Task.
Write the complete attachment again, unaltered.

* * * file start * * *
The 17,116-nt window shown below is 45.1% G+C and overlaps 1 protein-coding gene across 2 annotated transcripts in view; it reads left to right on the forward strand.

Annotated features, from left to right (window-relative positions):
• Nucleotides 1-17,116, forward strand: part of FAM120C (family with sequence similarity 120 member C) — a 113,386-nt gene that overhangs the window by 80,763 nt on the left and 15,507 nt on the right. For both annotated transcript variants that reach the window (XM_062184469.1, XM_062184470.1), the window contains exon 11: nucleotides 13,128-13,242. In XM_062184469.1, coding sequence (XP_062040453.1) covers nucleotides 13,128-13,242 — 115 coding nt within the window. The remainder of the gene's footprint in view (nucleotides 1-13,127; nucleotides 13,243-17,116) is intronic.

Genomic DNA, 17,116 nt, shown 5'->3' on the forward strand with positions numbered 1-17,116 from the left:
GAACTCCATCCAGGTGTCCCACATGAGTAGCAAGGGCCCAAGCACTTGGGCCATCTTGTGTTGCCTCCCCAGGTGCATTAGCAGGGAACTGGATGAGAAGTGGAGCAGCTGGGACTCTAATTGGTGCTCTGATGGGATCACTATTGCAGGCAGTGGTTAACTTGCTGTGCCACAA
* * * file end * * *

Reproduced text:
The 17,116-nt window shown below is 45.1% G+C and overlaps 1 protein-coding gene across 2 annotated transcripts in view; it reads left to right on the forward strand.

Annotated features, from left to right (window-relative positions):
• Nucleotides 1-17,116, forward strand: part of FAM120C (family with sequence similarity 120 member C) — a 113,386-nt gene that overhangs the window by 80,763 nt on the left and 15,507 nt on the right. For both annotated transcript variants that reach the window (XM_062184469.1, XM_062184470.1), the window contains exon 11: nucleotides 13,128-13,242. In XM_062184469.1, coding sequence (XP_062040453.1) covers nucleotides 13,128-13,242 — 115 coding nt within the window. The remainder of the gene's footprint in view (nucleotides 1-13,127; nucleotides 13,243-17,116) is intronic.

Genomic DNA, 17,116 nt, shown 5'->3' on the forward strand with positions numbered 1-17,116 from the left:
GAACTCCATCCAGGTGTCCCACATGAGTAGCAAGGGCCCAAGCACTTGGGCCATCTTGTGTTGCCTCCCCAGGTGCATTAGCAGGGAACTGGATGAGAAGTGGAGCAGCTGGGACTCTAATTGGTGCTCTGATGGGATCACTATTGCAGGCAGTGGTTAACTTGCTGTGCCACAA